Brands have universally embraced the role of influencers as marketing partners. Of the 400 brands analyzed in the Gartner L2 Intelligence report, Social Platforms and Influence 2019, 95% have an influencer strategy—up from 70% in 2017.
Knee-jerk logic says that influencers with large followings make the best partners given the potential for more impressions. Reality is more nuanced. While it’s true that the small share of posts authored by influencers with 250K followers or more capture the vast majority of interactions, small-scale influencers (25K or fewer followers) have the most engaged audiences—meaning, a larger percentage of their followers interact with their content. Brands seem to have gotten that message and have filled almost half their rosters on average with small-scale influencers.
Yet it goes without saying that each brand must develop an individual influencer strategy based on its values and audience. At the highest level, brands fall into three influencer marketing archetypes: Small but Mighty focus on small-scale influencers catering to a specific and engaged audience; Playing to the Middle mix large and small influencers and shift focus based on in-the-moment need; and Outsize Bets focus on influencers with huge followings to expand brand awareness and reach.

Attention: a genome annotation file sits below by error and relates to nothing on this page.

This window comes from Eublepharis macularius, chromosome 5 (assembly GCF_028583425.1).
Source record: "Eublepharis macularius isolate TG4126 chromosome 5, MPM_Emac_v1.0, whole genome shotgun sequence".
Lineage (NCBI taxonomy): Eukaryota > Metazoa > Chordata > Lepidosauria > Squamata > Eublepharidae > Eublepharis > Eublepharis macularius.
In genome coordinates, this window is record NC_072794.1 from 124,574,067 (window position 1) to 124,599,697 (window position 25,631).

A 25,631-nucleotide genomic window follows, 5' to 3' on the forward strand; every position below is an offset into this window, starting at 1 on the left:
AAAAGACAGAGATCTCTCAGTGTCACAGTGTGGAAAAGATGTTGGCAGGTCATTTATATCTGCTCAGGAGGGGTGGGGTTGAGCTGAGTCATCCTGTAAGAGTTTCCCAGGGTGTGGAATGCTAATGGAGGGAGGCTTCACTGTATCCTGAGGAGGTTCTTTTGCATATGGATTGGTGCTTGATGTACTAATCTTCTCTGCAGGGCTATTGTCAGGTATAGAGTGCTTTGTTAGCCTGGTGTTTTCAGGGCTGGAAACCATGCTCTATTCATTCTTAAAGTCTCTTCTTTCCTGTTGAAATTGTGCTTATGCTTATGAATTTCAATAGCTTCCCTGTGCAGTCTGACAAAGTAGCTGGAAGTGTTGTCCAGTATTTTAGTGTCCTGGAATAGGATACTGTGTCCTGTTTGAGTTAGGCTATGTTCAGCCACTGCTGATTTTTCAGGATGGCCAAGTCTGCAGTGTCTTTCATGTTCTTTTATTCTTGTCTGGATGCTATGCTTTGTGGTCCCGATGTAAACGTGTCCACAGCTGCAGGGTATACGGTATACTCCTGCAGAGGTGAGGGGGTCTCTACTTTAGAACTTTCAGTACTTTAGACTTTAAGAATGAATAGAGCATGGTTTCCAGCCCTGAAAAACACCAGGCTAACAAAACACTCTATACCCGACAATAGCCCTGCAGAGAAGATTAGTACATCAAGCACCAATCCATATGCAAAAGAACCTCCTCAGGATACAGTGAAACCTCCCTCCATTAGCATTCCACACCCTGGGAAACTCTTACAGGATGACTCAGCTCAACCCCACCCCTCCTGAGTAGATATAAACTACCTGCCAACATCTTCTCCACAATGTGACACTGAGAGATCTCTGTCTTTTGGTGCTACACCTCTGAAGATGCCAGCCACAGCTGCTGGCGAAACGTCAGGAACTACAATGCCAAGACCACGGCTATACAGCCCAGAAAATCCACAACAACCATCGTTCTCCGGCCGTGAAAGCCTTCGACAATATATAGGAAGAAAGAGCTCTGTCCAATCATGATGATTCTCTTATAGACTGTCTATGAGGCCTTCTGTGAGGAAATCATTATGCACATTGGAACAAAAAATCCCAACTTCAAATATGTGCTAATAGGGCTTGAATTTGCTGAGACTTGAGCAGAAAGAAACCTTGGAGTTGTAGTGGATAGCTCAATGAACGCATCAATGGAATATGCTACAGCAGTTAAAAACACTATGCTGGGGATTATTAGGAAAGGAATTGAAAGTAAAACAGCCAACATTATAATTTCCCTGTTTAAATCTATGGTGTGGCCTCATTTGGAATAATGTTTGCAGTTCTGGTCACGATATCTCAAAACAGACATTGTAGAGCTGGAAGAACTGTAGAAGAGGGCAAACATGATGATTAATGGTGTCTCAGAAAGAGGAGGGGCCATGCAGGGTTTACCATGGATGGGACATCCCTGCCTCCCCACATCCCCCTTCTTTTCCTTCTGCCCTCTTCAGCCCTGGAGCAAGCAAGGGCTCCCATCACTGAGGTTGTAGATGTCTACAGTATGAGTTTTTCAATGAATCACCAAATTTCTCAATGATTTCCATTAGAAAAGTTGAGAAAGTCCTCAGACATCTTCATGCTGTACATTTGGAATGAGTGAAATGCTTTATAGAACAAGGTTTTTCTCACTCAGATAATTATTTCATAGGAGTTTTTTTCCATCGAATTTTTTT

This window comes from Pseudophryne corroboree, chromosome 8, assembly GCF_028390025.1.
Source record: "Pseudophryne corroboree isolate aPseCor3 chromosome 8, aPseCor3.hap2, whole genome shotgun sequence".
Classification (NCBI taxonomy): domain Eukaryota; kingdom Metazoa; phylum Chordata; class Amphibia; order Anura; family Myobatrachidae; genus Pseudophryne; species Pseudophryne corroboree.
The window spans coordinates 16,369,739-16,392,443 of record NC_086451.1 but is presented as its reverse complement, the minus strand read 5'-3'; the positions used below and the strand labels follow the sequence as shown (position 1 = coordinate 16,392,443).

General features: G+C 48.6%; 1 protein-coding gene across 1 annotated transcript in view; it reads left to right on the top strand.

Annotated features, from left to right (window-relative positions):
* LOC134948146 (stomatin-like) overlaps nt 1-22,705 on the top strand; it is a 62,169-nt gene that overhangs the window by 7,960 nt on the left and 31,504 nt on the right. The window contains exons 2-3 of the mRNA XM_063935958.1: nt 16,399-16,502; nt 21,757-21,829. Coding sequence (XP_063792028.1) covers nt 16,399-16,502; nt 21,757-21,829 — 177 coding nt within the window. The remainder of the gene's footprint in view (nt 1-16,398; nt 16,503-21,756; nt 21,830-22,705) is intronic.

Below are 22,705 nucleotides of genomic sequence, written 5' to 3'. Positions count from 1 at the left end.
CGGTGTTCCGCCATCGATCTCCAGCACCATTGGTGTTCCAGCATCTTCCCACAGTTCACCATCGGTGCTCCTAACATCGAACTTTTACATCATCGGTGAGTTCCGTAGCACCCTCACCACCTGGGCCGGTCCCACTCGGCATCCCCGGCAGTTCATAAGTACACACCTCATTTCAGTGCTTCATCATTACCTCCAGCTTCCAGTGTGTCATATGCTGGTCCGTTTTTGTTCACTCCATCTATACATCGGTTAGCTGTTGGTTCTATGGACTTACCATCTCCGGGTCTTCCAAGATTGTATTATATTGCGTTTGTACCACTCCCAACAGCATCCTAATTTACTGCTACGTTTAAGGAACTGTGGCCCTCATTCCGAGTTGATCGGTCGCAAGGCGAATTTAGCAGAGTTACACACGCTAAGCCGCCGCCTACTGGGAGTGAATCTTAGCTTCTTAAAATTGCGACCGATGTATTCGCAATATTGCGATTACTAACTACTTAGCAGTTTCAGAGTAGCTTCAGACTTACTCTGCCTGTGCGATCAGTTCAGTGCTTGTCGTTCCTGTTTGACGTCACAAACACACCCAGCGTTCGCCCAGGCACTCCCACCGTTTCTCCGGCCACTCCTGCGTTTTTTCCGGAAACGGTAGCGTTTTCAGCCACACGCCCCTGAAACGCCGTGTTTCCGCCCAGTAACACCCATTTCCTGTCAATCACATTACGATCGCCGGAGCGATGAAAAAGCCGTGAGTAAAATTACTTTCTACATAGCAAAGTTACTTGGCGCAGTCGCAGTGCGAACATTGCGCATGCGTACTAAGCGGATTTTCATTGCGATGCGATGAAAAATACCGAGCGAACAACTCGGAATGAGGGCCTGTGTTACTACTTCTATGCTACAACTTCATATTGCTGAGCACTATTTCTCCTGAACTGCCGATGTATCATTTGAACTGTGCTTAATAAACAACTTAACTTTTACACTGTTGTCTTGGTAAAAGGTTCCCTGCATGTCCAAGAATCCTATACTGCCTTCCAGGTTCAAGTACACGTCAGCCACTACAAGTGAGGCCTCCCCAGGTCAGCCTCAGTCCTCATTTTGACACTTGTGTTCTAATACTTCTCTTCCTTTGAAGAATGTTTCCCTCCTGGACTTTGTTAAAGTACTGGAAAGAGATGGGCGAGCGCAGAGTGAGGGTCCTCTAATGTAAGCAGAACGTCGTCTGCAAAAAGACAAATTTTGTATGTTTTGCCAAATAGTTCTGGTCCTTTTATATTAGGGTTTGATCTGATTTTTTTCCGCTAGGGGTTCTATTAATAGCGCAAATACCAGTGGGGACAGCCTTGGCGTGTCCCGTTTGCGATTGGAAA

Pay attention as well to the range of platforms used by influencers. The dominance of the Big Three platforms—Facebook, Instagram and Twitter—is beginning to show early signs of erosion, especially among Gen Z consumers embracing a wider variety of social media platforms. Diverse influencers may make better partners for brands looking to engage that audience.